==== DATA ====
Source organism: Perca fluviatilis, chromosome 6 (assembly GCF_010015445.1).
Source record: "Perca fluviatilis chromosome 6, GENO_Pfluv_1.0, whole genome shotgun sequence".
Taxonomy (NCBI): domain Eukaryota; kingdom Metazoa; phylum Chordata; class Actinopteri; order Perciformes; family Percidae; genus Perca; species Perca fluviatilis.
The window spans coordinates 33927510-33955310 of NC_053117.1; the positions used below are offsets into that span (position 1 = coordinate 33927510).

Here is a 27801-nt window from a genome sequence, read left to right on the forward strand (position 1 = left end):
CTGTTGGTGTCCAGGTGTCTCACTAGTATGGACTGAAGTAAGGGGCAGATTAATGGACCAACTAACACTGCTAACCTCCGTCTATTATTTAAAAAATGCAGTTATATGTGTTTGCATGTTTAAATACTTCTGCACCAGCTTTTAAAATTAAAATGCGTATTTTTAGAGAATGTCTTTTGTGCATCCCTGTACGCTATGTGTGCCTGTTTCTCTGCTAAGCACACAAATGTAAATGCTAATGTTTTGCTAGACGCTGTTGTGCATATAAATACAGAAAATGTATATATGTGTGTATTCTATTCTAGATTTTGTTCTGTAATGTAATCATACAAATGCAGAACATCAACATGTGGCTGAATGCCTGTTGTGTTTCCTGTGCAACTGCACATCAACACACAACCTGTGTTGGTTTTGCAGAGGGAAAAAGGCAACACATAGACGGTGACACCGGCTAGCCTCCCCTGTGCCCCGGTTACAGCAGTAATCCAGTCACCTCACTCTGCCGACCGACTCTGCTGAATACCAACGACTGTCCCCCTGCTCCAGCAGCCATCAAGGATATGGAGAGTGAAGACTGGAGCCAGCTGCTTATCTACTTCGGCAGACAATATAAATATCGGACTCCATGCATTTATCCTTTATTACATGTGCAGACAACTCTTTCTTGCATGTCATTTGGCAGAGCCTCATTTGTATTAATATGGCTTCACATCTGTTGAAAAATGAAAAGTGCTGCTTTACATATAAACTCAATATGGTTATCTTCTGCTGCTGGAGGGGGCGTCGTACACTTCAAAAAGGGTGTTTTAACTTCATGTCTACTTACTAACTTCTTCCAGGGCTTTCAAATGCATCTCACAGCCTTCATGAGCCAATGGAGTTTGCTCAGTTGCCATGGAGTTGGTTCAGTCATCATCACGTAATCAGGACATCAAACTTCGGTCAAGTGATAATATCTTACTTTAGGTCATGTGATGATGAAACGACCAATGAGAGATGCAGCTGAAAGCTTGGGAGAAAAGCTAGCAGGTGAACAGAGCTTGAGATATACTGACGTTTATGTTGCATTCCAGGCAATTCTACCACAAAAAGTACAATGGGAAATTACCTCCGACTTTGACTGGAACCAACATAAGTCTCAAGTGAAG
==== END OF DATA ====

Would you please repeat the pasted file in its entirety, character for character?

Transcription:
Source organism: Perca fluviatilis, chromosome 6 (assembly GCF_010015445.1).
Source record: "Perca fluviatilis chromosome 6, GENO_Pfluv_1.0, whole genome shotgun sequence".
Taxonomy (NCBI): domain Eukaryota; kingdom Metazoa; phylum Chordata; class Actinopteri; order Perciformes; family Percidae; genus Perca; species Perca fluviatilis.
The window spans coordinates 33927510-33955310 of NC_053117.1; the positions used below are offsets into that span (position 1 = coordinate 33927510).

Here is a 27801-nt window from a genome sequence, read left to right on the forward strand (position 1 = left end):
CTGTTGGTGTCCAGGTGTCTCACTAGTATGGACTGAAGTAAGGGGCAGATTAATGGACCAACTAACACTGCTAACCTCCGTCTATTATTTAAAAAATGCAGTTATATGTGTTTGCATGTTTAAATACTTCTGCACCAGCTTTTAAAATTAAAATGCGTATTTTTAGAGAATGTCTTTTGTGCATCCCTGTACGCTATGTGTGCCTGTTTCTCTGCTAAGCACACAAATGTAAATGCTAATGTTTTGCTAGACGCTGTTGTGCATATAAATACAGAAAATGTATATATGTGTGTATTCTATTCTAGATTTTGTTCTGTAATGTAATCATACAAATGCAGAACATCAACATGTGGCTGAATGCCTGTTGTGTTTCCTGTGCAACTGCACATCAACACACAACCTGTGTTGGTTTTGCAGAGGGAAAAAGGCAACACATAGACGGTGACACCGGCTAGCCTCCCCTGTGCCCCGGTTACAGCAGTAATCCAGTCACCTCACTCTGCCGACCGACTCTGCTGAATACCAACGACTGTCCCCCTGCTCCAGCAGCCATCAAGGATATGGAGAGTGAAGACTGGAGCCAGCTGCTTATCTACTTCGGCAGACAATATAAATATCGGACTCCATGCATTTATCCTTTATTACATGTGCAGACAACTCTTTCTTGCATGTCATTTGGCAGAGCCTCATTTGTATTAATATGGCTTCACATCTGTTGAAAAATGAAAAGTGCTGCTTTACATATAAACTCAATATGGTTATCTTCTGCTGCTGGAGGGGGCGTCGTACACTTCAAAAAGGGTGTTTTAACTTCATGTCTACTTACTAACTTCTTCCAGGGCTTTCAAATGCATCTCACAGCCTTCATGAGCCAATGGAGTTTGCTCAGTTGCCATGGAGTTGGTTCAGTCATCATCACGTAATCAGGACATCAAACTTCGGTCAAGTGATAATATCTTACTTTAGGTCATGTGATGATGAAACGACCAATGAGAGATGCAGCTGAAAGCTTGGGAGAAAAGCTAGCAGGTGAACAGAGCTTGAGATATACTGACGTTTATGTTGCATTCCAGGCAATTCTACCACAAAAAGTACAATGGGAAATTACCTCCGACTTTGACTGGAACCAACATAAGTCTCAAGTGAAG